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Youth - the Golden Age of Music


Arthur Butterworth

It was in 1948 that the musical establishment in Britain first really became aware of the musical potential of young people. Until then there had always been a patronising acknowledgement that young people - children - could, on occasion display unexpected musical talent, seemingly beyond their years. Up to that time there probably still persisted the notion that "children should be seen and not heard". That said, throughout history there had been instances of an adult maturity sometimes being vouchsafed to unusually gifted young people, such as Pitt, the prime minister in his twenties, mathematicians and scientists of seemingly tender years, young kings and princes, apparently able to establish authority. In music perhaps the most obvious young musical genius of all time was Mozart. In later times there had been gifted solo performers, even singers although it had to be realised that the voice, physiologically, could hardly ever be expected to reach a full potential until full adult-hood. However in instrumental ability there had been notable examples throughout the ages: Vivaldi‘s string orchestra of young girls in Venice, for instance. In the twentieth century there had even been a spate of orchestral conductors who were thought to be curiosities of popular appeal because they were still only children: Willi Ferrero, aged 7½ in 1914 who drew admiration for his conducting, and was still remembered in Italy as a reliable and capable conductor, attracting stable audiences in 1946. In the late 1940s there was also Pierino Gamba, who at the age of about 9 appeared as guest conductor with the Liverpool Philharmonic. His photograph in the popular press showed him being chaperoned by some of the kindly women string players of the Liverpool orchestra.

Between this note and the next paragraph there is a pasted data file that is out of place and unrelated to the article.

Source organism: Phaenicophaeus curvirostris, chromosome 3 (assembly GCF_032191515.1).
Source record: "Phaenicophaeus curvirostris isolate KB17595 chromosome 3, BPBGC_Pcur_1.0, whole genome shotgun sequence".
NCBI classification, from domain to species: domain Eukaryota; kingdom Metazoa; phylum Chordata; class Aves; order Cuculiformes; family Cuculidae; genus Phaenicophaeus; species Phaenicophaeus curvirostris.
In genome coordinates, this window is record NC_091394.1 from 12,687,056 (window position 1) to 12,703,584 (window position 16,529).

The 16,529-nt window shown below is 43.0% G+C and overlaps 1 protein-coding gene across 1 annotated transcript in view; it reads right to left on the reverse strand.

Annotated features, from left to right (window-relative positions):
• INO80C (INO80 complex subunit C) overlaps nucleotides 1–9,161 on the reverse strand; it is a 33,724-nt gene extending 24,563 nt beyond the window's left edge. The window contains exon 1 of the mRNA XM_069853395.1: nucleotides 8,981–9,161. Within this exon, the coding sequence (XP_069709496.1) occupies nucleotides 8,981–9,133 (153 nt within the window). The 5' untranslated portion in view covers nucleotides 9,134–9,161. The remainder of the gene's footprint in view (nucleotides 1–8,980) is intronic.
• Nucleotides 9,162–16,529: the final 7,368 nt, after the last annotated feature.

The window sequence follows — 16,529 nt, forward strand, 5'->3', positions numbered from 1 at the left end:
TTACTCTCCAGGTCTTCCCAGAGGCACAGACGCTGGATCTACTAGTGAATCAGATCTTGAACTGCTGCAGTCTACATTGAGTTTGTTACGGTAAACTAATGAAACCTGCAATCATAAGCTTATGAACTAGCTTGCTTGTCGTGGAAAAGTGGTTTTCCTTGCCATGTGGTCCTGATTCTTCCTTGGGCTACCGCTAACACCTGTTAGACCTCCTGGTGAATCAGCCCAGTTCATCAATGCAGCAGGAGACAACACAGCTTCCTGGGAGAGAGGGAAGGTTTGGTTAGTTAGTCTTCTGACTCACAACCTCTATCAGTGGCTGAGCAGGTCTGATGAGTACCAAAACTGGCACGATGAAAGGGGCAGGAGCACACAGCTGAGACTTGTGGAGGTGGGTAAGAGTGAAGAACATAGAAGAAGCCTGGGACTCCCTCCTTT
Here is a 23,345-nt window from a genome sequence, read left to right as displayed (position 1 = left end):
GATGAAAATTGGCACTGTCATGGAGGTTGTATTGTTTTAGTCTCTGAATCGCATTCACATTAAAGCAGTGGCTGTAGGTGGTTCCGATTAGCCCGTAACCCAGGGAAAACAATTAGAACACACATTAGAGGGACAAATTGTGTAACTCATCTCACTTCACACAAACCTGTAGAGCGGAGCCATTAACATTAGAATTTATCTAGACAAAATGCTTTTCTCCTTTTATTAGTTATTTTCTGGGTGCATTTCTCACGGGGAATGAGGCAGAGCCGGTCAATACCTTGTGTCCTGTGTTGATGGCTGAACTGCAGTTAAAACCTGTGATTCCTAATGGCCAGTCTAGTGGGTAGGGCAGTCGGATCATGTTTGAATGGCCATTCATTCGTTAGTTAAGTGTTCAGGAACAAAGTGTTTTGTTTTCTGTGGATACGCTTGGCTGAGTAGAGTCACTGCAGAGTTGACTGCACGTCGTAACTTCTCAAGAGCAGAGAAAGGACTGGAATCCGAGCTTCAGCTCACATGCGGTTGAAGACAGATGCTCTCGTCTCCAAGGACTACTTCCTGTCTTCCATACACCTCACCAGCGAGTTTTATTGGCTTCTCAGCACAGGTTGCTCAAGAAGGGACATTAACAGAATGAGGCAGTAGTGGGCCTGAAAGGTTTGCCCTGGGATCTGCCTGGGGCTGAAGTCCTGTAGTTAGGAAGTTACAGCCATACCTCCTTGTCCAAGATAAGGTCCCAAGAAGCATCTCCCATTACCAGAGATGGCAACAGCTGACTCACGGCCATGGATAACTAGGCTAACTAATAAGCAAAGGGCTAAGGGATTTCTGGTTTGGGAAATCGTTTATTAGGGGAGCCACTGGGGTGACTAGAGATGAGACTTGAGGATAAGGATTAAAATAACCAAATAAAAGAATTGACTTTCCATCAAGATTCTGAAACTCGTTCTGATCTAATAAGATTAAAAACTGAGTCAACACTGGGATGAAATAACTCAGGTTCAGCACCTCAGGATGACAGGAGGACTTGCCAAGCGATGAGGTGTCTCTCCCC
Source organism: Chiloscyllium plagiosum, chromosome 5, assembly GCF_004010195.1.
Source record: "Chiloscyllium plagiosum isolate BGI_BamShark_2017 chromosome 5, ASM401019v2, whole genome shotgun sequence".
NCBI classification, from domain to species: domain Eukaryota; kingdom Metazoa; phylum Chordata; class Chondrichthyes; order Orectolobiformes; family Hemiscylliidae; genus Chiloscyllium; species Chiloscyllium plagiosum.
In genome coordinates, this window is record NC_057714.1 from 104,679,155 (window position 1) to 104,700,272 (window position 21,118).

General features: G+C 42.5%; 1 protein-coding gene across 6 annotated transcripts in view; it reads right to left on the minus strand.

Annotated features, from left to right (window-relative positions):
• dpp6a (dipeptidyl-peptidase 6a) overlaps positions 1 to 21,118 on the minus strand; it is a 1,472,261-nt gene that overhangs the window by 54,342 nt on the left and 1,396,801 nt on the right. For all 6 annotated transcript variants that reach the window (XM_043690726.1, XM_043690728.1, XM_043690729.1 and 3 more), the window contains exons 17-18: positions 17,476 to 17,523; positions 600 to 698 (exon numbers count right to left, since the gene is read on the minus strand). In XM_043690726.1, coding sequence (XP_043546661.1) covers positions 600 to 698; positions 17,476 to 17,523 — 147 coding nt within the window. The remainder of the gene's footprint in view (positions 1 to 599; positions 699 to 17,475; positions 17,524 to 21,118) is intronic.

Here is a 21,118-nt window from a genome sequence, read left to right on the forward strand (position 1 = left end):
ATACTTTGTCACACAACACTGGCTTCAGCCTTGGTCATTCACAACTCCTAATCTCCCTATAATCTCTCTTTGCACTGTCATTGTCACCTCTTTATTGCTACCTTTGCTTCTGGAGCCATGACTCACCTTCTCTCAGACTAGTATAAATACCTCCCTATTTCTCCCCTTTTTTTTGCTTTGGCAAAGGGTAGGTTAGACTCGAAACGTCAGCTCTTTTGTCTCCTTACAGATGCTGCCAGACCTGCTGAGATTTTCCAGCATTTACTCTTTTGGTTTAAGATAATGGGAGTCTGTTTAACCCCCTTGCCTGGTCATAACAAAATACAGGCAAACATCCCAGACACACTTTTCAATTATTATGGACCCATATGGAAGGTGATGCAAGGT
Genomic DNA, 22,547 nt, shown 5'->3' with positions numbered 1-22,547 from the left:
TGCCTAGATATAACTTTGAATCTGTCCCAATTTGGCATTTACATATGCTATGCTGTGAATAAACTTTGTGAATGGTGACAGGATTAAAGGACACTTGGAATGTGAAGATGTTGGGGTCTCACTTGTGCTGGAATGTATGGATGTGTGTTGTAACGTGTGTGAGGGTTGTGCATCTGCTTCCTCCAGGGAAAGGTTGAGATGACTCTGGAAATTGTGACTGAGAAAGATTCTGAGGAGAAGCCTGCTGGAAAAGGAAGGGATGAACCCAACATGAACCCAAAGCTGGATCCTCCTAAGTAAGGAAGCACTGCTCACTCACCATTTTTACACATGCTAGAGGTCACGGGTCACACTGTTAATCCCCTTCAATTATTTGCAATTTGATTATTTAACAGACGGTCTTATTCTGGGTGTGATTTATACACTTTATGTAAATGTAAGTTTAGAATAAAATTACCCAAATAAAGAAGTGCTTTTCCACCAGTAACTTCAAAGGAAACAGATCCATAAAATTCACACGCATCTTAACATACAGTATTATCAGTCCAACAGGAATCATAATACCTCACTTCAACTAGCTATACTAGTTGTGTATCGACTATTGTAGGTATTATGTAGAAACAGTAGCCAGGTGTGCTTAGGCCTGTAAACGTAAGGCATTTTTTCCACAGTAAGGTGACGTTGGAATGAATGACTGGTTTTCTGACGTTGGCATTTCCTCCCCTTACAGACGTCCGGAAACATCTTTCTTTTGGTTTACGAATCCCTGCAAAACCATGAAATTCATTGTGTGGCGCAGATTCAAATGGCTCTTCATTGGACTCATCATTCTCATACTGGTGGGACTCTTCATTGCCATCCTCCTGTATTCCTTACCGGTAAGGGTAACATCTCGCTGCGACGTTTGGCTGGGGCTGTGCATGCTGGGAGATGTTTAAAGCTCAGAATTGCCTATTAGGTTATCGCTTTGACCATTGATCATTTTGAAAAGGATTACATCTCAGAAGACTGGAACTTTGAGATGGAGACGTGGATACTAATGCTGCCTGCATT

It should have been no surprise when Ruth Railton (later Dame Ruth Railton) founded the National Youth Orchestra in 1948. For quite some time afterwards it was treated with a faintly patronising incredulity on the part of blasé London critics. That a huge orchestra - around 130 to 140 or more players - comprised of teenagers could actually play a major work such as a Tschaikowsky or Sibelius symphony, or a Wagner overture was thought to be almost unbelievable. Now, after sixty years, the National Youth Orchestra is no longer regarded in the demeaning way that it once was; rather it is acknowledged as an enormous cultural asset. It inspired numerous other youth orchestras both in this country and abroad. The youth movement was not, of course, confined to the promotion of symphonic music; it brought about the National Youth Brass Band - established in 1952, by Dr Denis Wright - the National Youth Jazz Orchestra, and the National Youth Choir. Not only at a nation-wide level though: county youth orchestras and bands sprang up throughout Britain. There was a rising tide of culture in the 1960s which made it de rigueur for all county education authorities to promote the teaching of musical instruments. Peripatetic teachers of orchestral and band instruments were widely sought after by all local authorities. In the earlier years these were very often former professional players, who, having retired from the hard grind of constant travelling and (largely indifferent pay) as members of professional orchestras; They brought to young people the real, practical experience of professional performance, more often than not totally - and mercifully- un-fettered by academic background. Times were good, or so it seemed. So how are things now? Education - in the widest sense - has "rationalised" the way we teach children in just about every subject. Academic qualification has become an essential in whatever one aspires to. However, there are some aspects of life where academicism is of secondary importance to practical skills. Now it is all very well for educational establishments to offer all manner of degrees and diplomas in musical academia, but the performance of music does not primarily consist of ‘book-knowledge’.

Like other handicrafts - engineering, farming, workshop skills - it benefits from some kind of apprenticeship under the guidance of one who has himself or herself "been through the mill". While many of the earlier peripatetic teachers had themselves been performers - perhaps knowing little or nothing of the dates or other academic facts about the composers whose music they were called upon to perform - they certainly were able to bring the essential practical skills of playing the wide repertoire of the concert hall.